Is this the most significant moment in the EU referendum campaign so far?
The National Farmers Union, representing 50,000 of the largest and wealthiest farming landowners in England (and Wales), who receive the lion’s share of all subsidies provided to the UK by the EU, have voted to support the Remain campaign.
It’s not rocket science, is it? If you were in an industry where over half your income came from subsidies, would you choose to walk away from the system providing those subsidies? Would you bite the Brussels hand that feeds you?
You might be surprised though, how many farmers are in favour of, or thinking hard about Brexit. Farmers for Britain aims to represent their views and campaign for more farmers to support Brexit. Listening to a piece about farming and Brexit on the World This Weekend on sunday, a couple of farmers were interviewed, and neither were particularly keen on the UK staying in the EU, despite the massive subsidies they receive. This was followed by a fairly unedifying pair of interviews with pro Brexit farm minister George Eustice, and UK EU Commissioner and Cameroon Lord Hill.
Hill read from the project fear “farming chapter” script – but for me the key point was this
” The Government are having to make big cuts in expenditure….why wouldn’t you want to look extremely hard in the area of farming?”
Now of course whether you believe that the Government do have to make big cuts or not depends on whether you buy into the austerity world view. I don’t. But the Treasury does and will continue to do so while Osborne or one of his acolytes is at Number 11.
But the Government are playing a double game here.
In a letter from Cameron to the Country Landowners Association last week, in relation to subsidies continuing in a post Brexit Britain, Cameron sought to soothe the furrowed brows of his very important landowning clientele and constituency. “As long as I am Prime Minister, I would make sure that an agricultural support system would be properly maintained.” But the Cameron goes on to claim that under a Corbyn government, it all might fall apart. “Previous Labour Governments have either been in favour of reducing key agricultural subsidies or abolishing them altogether. ”
So Cameron’s man in Brussels is playing the bad cop Treasury might grab the farm subsidies to help austerity, while Cameron plays good cop to Corbyn’s bad cop.
The old “bad cop good cop bad cop” tactic.
Meanwhile in the Brexit camp, farm minister George Eustice was trying to persuade farmers that the Treasury would not only continue to provide generous farm subsidies “without strings” from domestic sources, and possibly increase them. This is entirely at odds with what Eustice was saying four years ago, where he proposed abolition of direct payments to be replaced by a market in tradeable biodiversity obligations.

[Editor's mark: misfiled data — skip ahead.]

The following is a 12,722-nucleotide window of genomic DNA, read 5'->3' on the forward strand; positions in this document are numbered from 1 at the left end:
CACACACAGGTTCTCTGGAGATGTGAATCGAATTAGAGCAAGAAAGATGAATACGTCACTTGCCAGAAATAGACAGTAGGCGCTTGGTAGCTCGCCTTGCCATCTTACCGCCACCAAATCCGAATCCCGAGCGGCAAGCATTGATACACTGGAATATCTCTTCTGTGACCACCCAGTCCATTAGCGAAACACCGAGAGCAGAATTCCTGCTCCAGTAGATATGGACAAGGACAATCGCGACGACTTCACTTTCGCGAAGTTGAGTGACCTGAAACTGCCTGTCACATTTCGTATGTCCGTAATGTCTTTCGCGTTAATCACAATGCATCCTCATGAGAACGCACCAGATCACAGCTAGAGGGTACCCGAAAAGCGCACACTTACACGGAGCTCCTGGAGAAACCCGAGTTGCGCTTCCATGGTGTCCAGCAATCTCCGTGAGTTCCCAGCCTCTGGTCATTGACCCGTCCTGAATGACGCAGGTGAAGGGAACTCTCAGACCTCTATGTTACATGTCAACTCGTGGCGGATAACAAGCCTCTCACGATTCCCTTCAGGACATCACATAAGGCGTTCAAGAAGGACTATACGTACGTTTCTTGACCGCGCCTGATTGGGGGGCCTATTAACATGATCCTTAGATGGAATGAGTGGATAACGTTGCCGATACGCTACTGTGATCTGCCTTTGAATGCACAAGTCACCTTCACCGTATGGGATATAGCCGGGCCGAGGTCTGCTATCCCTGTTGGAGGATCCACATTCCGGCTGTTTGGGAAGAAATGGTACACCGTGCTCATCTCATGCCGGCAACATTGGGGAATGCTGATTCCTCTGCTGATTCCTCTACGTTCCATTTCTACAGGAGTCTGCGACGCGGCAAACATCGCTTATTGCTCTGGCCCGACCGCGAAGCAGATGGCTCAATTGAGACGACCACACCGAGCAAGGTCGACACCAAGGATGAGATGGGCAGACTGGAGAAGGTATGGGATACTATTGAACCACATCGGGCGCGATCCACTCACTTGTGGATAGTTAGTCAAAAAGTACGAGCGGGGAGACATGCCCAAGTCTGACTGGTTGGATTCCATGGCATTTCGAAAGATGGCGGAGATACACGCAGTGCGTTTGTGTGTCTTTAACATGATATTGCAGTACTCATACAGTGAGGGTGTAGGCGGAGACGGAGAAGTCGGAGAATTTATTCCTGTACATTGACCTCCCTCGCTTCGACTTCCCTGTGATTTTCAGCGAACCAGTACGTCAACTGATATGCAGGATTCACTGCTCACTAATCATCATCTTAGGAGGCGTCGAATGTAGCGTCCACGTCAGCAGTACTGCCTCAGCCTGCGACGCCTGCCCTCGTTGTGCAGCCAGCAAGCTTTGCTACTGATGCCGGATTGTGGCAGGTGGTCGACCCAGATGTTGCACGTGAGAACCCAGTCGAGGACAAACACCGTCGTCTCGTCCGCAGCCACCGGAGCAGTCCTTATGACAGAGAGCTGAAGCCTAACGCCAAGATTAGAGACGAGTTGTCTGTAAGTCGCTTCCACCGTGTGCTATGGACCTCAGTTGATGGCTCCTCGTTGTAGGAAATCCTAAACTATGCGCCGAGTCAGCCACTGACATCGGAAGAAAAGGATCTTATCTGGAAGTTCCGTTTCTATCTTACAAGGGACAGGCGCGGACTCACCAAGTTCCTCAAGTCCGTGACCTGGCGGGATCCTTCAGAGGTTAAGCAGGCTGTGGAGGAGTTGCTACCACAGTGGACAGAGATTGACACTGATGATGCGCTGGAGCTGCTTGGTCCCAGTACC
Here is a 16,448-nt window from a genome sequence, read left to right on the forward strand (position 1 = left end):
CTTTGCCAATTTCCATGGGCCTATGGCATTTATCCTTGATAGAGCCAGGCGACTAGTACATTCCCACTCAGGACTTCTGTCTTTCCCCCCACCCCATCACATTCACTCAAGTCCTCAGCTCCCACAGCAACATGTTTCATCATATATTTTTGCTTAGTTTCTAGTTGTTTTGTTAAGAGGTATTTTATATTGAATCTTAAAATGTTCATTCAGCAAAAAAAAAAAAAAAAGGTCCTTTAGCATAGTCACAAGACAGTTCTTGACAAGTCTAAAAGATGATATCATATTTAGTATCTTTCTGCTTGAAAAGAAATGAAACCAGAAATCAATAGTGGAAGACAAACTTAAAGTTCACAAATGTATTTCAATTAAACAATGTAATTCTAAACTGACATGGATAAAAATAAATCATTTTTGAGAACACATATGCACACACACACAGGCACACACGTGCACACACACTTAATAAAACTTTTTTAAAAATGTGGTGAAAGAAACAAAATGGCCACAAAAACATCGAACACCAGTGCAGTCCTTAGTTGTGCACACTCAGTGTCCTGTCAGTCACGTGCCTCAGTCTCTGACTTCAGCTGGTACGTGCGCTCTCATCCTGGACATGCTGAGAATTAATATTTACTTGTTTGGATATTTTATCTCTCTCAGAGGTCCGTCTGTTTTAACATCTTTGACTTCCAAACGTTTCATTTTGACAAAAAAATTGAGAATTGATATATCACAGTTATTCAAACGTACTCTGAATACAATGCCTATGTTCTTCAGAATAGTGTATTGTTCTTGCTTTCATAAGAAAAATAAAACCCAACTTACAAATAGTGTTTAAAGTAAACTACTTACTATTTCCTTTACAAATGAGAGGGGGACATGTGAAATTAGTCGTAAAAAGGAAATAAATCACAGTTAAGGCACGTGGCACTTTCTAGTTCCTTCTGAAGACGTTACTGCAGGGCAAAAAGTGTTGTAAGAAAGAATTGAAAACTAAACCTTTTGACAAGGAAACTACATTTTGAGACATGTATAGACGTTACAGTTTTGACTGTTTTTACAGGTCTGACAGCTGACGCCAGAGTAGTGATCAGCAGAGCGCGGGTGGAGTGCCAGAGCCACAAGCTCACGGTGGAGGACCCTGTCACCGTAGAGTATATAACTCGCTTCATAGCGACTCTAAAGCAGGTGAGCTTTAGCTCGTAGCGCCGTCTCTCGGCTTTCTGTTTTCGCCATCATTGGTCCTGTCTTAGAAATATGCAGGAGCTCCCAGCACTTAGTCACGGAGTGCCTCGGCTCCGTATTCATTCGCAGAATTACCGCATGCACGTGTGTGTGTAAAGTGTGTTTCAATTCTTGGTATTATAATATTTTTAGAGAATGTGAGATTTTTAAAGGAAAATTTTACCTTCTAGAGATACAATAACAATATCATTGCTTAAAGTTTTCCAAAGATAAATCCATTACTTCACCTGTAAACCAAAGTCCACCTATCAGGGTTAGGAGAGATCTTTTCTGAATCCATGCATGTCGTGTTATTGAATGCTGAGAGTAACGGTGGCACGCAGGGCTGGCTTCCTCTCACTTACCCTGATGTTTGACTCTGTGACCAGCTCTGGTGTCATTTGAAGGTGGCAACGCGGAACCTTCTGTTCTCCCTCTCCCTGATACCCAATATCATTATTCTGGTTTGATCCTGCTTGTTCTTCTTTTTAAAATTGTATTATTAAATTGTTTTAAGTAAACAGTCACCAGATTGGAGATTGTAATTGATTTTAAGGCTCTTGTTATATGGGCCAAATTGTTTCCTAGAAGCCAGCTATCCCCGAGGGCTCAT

In this morasse of political swerving and manoeuvring for position, the NFU has at least maintained consistency. It knows that many farms are in a very difficult position at the moment, and the subsidies they receive from the EU are guaranteed until 2021 and almost certain to continue after that. Nobody knows what would happen if the UK voted to leave the EU. There is no guarantee farmers would receive support from the Treasury, and if they did, how much they would receive.
NFU’s analysis (summary here) estimates the average farm would lose €24000 subsidy a year if no UK-sourced replacement was provided and the UK had a free trade agreement with the EU.
Anyone who has read my blog will know I am no fan of the CAP – far from it. It has been responsible for widespread devastation of Britain’s wildlife and historic landscapes, and has helped destroy rural communities. But it’s also true that the process started long before the UK joined the Common Market – farm subsidies during the Second World War had already started this transformation, which accelerated through the 50s, 60s and 70s. Farmers continuing to receive CAP payments is, as far as I am concerned, a necessary evil – the cost if you like, for all the other reasons for staying in the EU.
And it’s also fair to say that, thanks to the tireless efforts of environmental campaigners and enlightened politicians, over the past 25 years, the CAP we have now does much less damage to nature than it did back in the days of wine mountains and butter lakes.
Where to now? If we do stay in the EU, we need to continue to press for reform, so that farm payments are entirely aligned with the delivery of public benefits, as I had said ad nauseam. And we need to continue to challenge the vested interests in the NFU and elsewhere. We also need to continue to challenge mindless deregulation and other emanations of neoliberal ideology.
But for now, its Pax Europa, where the enemy of my enemy is my friend.
Go to it, NFU – and fight the good fight to keep Britain in the EU.